Echoing the last report, much of the adoption of cloud services still remains under the radar of IT departments with 76 percent of IT professionals not knowing the scope of Shadow IT at their companies but wanting to know. As such, a key problem that IT teams face is the enforcement of an acceptable use policy. The report found that IT personnel are often surprised when it is discovered that cloud services that they believe to have been blocked are actually being used by employees. As part of the study, Skyhigh surveyed IT professionals to understand their expected block rates for certain cloud services, and then compared this to actual block rates measured in the wild. The resulting ‘cloud enforcement gap' was surprising, for example 44 percent of IT professionals intended to block YouTube, but only 1 percent of organisations blocked the service comprehensively.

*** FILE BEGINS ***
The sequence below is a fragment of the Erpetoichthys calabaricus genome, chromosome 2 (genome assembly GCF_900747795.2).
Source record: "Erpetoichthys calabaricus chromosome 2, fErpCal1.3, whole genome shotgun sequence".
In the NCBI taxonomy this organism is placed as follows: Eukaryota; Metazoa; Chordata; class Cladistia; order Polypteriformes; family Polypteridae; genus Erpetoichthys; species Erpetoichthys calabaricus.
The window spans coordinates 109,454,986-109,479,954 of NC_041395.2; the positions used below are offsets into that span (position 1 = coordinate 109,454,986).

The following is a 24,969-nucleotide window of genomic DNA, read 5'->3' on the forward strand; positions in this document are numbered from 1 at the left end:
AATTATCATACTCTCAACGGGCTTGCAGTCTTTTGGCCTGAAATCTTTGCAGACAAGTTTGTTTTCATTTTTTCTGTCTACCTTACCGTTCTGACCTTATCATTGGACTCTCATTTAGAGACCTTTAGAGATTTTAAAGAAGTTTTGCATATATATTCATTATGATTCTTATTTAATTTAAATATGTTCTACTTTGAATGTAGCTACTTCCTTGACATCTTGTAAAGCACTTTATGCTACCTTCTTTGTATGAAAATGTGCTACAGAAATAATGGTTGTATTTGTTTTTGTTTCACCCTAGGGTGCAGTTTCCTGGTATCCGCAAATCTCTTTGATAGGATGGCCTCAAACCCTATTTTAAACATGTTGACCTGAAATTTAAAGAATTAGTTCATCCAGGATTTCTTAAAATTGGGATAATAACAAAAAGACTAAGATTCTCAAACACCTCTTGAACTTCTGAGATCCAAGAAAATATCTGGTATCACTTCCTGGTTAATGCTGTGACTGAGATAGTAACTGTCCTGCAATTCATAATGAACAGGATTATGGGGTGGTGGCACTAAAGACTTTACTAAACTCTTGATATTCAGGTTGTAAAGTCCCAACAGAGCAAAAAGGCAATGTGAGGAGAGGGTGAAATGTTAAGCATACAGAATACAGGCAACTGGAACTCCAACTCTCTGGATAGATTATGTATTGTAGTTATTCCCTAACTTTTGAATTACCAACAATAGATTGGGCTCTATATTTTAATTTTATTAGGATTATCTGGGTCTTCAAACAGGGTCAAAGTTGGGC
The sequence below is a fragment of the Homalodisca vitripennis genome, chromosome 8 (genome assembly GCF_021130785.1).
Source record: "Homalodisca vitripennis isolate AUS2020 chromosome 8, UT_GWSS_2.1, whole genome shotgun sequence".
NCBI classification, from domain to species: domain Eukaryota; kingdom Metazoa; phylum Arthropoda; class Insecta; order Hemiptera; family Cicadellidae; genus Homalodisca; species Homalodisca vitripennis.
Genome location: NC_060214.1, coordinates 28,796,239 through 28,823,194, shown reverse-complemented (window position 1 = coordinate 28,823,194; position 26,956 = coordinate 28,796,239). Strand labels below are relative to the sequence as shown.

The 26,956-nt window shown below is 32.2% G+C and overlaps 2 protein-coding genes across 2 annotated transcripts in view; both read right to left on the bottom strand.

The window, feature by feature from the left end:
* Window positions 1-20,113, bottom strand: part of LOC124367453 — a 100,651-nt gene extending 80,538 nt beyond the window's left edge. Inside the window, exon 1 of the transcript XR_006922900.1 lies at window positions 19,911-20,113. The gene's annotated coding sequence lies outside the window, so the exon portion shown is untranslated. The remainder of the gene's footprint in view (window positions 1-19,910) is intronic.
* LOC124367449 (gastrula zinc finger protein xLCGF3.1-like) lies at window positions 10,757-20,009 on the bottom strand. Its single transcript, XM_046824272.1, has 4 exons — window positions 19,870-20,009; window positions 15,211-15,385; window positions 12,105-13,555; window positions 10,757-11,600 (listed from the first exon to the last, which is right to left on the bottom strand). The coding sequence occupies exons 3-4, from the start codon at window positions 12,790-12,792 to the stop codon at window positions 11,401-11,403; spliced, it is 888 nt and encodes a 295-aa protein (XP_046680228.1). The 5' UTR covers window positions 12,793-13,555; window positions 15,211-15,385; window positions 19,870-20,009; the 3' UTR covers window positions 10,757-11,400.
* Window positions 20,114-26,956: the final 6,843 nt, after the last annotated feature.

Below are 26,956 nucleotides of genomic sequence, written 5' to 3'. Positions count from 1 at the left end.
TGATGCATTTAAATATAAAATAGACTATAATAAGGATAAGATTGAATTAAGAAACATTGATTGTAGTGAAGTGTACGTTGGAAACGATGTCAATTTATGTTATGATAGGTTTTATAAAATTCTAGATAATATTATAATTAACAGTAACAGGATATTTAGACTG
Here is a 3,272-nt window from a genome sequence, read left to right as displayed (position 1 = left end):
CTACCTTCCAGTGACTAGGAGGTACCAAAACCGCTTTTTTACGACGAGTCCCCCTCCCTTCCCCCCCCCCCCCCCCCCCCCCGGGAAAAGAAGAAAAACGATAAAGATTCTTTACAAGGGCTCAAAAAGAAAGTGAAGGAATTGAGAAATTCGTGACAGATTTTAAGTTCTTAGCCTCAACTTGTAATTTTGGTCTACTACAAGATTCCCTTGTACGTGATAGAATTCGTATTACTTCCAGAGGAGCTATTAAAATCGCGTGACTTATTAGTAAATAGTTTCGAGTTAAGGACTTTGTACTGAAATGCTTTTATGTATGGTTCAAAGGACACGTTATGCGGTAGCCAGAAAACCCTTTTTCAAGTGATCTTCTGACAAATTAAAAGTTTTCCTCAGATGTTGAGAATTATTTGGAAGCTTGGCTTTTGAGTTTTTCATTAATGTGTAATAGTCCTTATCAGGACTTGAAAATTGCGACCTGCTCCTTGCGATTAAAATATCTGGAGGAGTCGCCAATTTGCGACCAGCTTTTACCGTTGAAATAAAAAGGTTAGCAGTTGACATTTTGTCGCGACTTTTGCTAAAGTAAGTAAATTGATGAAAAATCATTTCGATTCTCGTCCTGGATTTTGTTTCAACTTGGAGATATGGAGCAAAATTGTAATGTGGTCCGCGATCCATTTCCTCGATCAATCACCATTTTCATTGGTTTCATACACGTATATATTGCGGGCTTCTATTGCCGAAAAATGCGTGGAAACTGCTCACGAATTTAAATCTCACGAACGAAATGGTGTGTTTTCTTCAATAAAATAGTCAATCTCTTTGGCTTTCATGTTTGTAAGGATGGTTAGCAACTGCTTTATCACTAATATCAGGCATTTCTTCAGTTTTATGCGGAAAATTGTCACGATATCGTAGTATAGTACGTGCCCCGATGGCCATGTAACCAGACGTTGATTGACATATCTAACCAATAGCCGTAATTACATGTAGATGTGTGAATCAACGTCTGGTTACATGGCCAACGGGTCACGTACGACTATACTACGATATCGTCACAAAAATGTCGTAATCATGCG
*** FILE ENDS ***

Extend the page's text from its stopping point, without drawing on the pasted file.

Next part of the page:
In terms of trends, the report found that 80 percent of all corporate data uploaded to the cloud is sent to just 15 percent of cloud services, which makes it easier for IT teams to prioritise security and risk analysis. The top destination for corporate data in Europe is Microsoft Office 365, followed by Salesforce. However, there's a long tail of services below these top 15 and this is where 73 percent of the compromised accounts, insider threats and malware originate.
"The gap between perception and reality uncovered by this study is worrying, as so much corporate data is being uploaded to cloud services that IT teams believe they have blocked," continued Gupta. "It only takes one misstep to cause a serious security or compliance threat to an organisation. As such, mechanisms should be in place not only to discover which cloud services are being used, but also to analyse the risk profile of these services and understand the true implications for enterprise data security."